Duloxetine added to oral nonsteroidal anti-inflammatory drugs for treatment of knee pain due to osteoarthritis: results of a randomized, double-blind, placebo-controlled trial.
Author(s): Frakes EP, Risser RC, Ball TD, Hochberg MC, Wohlreich MM
Affiliation(s): Eli Lilly and Company ; Indianapolis, IN , USA.
Publication date & source: 2011-12, Curr Med Res Opin., 27(12):2361-72. Epub 2011 Nov 9.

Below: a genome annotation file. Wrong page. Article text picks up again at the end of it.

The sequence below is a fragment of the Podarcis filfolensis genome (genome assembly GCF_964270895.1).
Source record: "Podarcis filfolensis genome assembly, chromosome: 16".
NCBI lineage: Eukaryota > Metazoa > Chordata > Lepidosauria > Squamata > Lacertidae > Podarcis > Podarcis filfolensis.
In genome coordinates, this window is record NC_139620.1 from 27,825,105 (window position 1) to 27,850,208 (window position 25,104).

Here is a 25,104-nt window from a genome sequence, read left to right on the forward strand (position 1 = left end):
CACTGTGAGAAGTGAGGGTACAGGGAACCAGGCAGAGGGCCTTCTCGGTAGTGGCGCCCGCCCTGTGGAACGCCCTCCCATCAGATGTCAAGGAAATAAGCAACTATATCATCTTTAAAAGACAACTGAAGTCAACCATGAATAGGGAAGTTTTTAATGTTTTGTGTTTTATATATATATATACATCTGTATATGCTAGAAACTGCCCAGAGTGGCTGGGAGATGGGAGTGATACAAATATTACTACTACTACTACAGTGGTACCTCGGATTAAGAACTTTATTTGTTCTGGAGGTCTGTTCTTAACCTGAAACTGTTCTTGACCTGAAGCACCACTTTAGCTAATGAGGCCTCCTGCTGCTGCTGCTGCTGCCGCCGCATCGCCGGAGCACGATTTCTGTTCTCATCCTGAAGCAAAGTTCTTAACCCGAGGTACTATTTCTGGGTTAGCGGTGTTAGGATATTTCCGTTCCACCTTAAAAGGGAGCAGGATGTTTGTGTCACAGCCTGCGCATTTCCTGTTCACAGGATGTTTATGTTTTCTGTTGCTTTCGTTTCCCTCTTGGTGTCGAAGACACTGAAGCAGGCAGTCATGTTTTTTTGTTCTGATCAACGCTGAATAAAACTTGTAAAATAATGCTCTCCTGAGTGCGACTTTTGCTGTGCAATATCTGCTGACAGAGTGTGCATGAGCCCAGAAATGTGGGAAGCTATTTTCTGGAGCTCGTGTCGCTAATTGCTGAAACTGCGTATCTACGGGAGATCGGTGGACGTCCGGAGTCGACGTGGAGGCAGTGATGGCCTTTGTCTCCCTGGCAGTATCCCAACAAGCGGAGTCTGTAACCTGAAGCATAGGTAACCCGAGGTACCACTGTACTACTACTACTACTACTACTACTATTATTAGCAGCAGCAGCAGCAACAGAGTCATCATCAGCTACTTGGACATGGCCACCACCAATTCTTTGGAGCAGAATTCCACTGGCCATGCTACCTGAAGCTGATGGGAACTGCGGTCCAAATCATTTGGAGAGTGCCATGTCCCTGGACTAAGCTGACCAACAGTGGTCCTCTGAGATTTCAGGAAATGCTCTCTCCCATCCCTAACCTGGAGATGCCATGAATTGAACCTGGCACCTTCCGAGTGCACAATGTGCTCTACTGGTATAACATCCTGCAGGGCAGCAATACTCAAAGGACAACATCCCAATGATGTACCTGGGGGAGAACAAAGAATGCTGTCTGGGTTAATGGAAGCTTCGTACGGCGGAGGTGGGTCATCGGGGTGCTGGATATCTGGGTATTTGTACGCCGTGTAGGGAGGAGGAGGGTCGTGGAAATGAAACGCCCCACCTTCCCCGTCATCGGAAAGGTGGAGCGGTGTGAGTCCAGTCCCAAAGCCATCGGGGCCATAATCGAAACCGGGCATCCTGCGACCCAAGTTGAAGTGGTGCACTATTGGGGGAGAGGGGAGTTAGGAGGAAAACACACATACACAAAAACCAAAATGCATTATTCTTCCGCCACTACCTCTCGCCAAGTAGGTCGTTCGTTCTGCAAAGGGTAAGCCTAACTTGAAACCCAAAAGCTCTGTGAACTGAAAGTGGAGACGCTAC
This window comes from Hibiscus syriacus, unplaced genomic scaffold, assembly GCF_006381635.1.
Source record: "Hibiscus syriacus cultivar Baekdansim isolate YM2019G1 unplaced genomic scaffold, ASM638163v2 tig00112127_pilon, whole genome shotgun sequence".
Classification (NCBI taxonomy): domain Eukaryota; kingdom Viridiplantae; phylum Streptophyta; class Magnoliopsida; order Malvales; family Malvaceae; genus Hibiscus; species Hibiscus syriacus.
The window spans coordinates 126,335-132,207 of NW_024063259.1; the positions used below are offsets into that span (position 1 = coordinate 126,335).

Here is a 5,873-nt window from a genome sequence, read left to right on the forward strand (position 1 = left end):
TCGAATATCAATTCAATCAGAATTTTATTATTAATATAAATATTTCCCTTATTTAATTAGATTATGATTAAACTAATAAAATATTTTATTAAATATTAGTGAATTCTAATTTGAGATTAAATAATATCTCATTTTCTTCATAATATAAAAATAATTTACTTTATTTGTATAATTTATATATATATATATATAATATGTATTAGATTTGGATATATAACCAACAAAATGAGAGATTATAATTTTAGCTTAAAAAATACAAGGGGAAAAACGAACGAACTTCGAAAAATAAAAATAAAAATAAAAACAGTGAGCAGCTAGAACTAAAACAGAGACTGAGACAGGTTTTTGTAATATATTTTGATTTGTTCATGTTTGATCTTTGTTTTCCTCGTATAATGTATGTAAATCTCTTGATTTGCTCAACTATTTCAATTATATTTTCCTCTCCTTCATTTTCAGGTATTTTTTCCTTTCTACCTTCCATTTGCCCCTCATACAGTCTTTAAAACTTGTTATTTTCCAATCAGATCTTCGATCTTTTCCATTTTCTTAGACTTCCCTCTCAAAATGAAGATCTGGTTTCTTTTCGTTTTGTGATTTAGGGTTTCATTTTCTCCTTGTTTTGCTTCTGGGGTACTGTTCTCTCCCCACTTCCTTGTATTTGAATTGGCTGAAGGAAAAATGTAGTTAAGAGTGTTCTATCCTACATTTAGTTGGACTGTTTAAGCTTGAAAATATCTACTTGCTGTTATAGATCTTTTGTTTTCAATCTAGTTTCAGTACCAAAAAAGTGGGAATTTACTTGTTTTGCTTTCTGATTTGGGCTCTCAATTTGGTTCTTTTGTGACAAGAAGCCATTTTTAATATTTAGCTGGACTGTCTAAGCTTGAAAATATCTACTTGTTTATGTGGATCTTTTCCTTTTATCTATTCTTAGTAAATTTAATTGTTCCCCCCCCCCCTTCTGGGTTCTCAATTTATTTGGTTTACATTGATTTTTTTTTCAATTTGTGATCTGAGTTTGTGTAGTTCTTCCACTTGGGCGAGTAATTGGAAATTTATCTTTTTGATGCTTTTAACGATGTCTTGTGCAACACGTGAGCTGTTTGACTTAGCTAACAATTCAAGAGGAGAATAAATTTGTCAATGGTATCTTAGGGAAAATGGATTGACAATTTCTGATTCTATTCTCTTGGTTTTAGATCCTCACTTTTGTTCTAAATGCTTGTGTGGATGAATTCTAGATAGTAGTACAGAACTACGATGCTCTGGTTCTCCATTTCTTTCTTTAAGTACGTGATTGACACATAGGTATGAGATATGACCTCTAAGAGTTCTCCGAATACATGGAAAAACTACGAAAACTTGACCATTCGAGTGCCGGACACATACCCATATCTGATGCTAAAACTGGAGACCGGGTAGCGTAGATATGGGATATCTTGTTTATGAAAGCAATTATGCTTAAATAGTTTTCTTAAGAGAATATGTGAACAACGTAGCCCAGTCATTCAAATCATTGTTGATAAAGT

Abstract Objective: To determine the efficacy, tolerability, and safety of duloxetine when added to oral nonsteroidal anti-inflammatory drugs (NSAIDs) in patients with osteoarthritis (OA) of the knee with pain of moderate or greater severity. Research design and methods: This was a 10-week randomized, double-blind, flexible-dose (duloxetine 60/120 mg/day), placebo-controlled trial that enrolled adult outpatients who had persistent moderate pain (>/=4 on a 0-10 numerical rating scale) due to OA of the knee, despite, per protocol, having received optimized oral NSAID therapy (specific drug, dose, and frequency at investigator discretion). Clinical trials registration: ClinicalTrial.gov identifier: NCT01018680. Main outcome measure: Patients entered daily pain ratings in a telephone-based diary. The primary efficacy outcome was the weekly mean of the daily average pain rating at week 8. Safety outcomes were assessed during the entire 10-week study. Results: A total of 524 patients randomly received duloxetine 60/120 mg/day (N = 264) or placebo (N = 260). In total, 74% of the patients completed the study. Mean age was 61 years (SD 9.2), 57% were female, and 81% were white. Duloxetine-treated patients had significantly greater pain reduction at week 8 (p < 0.001) than placebo-treated patients. In addition, relative to placebo at week 8, duloxetine-treated patients had significant improvements in physical function as measured by the Western Ontario and McMaster Universities Osteoarthritis Index (p < 0.001), and Patient Global Impression of Improvement (p < 0.001). Compared to placebo, significantly more nausea, dry mouth, constipation, fatigue and decreased appetite were reported by patients taking duloxetine (each p < 0.05). Discontinuation due to adverse events occurred more commonly in the duloxetine group than the placebo group (p = 0.03). Conclusion: Duloxetine added to oral NSAID therapy provided additional significant pain reduction, improved function, and patient-rated impression of improvement. Adverse events were consistent with those seen in previous duloxetine trials. The short duration of the study may not reflect the longer term efficacy and safety of NSAID/duloxetine cotherapy.